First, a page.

Jim of the Hills

Murray’s Ride

C.J. Dennis

I SELDOM get to hatin’ men, nor had much cause to hate;
To me, it just a foolish game to play, at any rate.
    But it kills the hard thought in you, an’ forgiveness is complete,
    To see the man you hated once a maimed thing at your feet.

We’d had a meetin’ at the mill; the boss had said his say—
The good old boss, who stints himself to find the men their pay—
    He told us, fair an’ honest, he was up against the game
    Unless he got the timber out before the Winter came.

I’ll say this much for decent men—an’ decent men they were—
They saw the game that Murray played to give the boss a scare.
    We saw he’d pay near anything and Ben would do him brown;
    But a fair thing is a fair thing; so we turned Ben Murray down.

A truck was waitin’ in the yard, full-loaded for the trip.
Just an easin’ of the brake-rope was enough to let her rip
    For half a mile or more down-hill along atrack, rough-made,
    To where the horses wait to haul her up the other grade.

The talk was done, the numbers up, the boss had won the day,
An’ we were ready to go back an’ earn our bit of pay;
    When Murray in a mad black rage, goes on to rave an’ shout.
    “You’re sacked,” the old man tells him plain. “I’ve had enough. Get Out!”

For close on half a minute I expected Hell to pay;
But Murray glares around the mill—then turns an’ walks away.
    He stops beside the loaded truck; an’ each man in the mill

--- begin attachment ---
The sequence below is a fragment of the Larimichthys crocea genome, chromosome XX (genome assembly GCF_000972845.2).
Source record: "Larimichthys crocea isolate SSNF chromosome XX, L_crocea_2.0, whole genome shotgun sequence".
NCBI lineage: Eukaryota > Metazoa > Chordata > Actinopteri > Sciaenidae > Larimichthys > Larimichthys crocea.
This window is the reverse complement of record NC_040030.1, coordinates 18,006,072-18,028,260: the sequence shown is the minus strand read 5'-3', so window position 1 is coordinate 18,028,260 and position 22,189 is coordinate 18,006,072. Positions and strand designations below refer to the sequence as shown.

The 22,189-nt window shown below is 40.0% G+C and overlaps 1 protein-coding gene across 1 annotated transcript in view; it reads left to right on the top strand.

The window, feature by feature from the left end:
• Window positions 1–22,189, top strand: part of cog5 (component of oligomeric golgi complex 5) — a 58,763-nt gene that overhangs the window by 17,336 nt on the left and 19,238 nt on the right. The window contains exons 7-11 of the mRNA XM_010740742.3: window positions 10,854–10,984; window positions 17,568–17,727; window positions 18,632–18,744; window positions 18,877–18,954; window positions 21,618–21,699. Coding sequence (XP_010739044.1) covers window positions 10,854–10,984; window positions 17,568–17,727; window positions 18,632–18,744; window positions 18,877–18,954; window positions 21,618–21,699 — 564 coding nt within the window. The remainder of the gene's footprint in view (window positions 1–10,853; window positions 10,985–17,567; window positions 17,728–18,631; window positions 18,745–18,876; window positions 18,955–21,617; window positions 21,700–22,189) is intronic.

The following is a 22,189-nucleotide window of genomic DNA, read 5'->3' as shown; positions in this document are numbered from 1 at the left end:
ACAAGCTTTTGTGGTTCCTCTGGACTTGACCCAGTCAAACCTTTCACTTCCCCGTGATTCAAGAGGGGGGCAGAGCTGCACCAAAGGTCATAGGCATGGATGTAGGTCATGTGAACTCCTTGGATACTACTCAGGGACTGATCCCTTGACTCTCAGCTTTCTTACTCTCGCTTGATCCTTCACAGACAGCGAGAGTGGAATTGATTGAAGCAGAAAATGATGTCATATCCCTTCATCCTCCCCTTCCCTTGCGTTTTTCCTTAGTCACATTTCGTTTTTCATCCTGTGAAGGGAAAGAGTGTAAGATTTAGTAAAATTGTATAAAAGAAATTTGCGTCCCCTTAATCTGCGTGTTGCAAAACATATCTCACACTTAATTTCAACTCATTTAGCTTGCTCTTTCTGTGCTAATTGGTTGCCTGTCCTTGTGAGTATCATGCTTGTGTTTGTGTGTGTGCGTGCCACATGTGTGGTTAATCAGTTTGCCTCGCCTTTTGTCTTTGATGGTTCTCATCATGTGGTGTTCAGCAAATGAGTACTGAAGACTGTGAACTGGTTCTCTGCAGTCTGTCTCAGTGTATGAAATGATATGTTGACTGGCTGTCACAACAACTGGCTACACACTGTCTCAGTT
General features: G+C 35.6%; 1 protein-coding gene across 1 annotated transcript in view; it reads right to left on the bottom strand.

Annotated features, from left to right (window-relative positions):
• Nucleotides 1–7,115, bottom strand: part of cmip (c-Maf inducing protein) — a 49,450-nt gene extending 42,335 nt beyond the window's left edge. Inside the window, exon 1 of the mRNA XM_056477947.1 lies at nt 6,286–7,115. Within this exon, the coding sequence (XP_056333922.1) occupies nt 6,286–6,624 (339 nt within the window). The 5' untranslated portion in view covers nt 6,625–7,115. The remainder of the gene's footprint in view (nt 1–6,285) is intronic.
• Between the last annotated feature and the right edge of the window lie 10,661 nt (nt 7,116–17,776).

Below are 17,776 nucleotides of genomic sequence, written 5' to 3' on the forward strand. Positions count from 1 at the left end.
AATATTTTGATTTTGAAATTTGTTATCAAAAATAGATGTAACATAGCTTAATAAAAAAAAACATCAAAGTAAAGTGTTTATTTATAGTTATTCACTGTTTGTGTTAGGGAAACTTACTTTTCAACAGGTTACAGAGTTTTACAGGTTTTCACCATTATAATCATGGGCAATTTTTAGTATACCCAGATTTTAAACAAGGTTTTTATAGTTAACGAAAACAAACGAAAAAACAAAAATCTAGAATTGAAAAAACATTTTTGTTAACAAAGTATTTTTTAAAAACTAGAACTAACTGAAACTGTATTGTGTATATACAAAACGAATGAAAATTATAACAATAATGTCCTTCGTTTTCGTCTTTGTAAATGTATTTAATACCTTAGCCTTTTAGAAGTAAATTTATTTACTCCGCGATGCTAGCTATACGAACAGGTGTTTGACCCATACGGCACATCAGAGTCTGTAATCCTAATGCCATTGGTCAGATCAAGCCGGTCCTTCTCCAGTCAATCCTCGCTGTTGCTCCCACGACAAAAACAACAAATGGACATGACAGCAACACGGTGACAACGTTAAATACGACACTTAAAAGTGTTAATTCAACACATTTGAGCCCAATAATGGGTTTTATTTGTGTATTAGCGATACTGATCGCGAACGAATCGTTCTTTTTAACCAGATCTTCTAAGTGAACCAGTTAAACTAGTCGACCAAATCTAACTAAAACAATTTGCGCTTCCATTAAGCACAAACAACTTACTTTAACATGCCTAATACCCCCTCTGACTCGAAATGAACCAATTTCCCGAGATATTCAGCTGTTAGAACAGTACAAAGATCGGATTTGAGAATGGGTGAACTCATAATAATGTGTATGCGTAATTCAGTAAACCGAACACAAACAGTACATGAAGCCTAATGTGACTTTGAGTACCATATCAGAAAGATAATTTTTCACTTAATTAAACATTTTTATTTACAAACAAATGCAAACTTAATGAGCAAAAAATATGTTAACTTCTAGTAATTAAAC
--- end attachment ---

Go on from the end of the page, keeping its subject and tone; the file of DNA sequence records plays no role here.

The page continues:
Watched Murray with a sidelong look; an’ each man wished him ill.

I knew Ben Murray for a gab; I knew him for a fool—
A decent man enough at heart when he was calm an’ cool—
    Wild rage had hold on him that day, an’, maybe, madness too;
    An’ scorn in me changed to dismay at what I saw him do.

He sprang behind the timber load an’ leaped up to the back;
He loosed the rope to start the truck upon the down-hill track;
    An’ if he meant to jump or stay no man will ever know.
    “If I go out,” Ben Murray yelled, “this is the way I go!”

“Stop that mad fool!” howled old man Blair. “He’ll wreck the track below!”
But now the truck had gathered way, an’, as we watched her go,
    Ben Murray, with the brake-rope slack, cursed us with all his might.
    She took the curve behind the huts, an’ then went out of sight.

.     .     .     .     .

We found him near the wattle-clump, down in the little creek.
His head was by a coral fern, an’ blood was on his cheek,
    An’ blood was on the wooden rails, an’ he lay very still,
    The man who half an hour ago had meant to boss the mill!

“He’s livin’ yet” says old man Blair. “Boys, we must do our best.
Lay hold there, Jim, an’ you, young Dick, an’ heave that off his chest.
    Man, but he’s crushed! The crazy fool! Now treat him gently, lad.”
    “The track ain’t damaged much,” says Pike; “but, gosh, he’s got it bad!”

.     .     .     .     .

Red stains were on the wooden track an’ on the sunlight ground;
A wagtail twittered by the creek, an’ hopped an’ fussed around;
    The Laughin’ Jacks were wild with mirth; but very still he lay,
    As we took poor Ben Murray up an’ carried him away.

Jim of the Hills - Contents    |     The Reaper in the Bush

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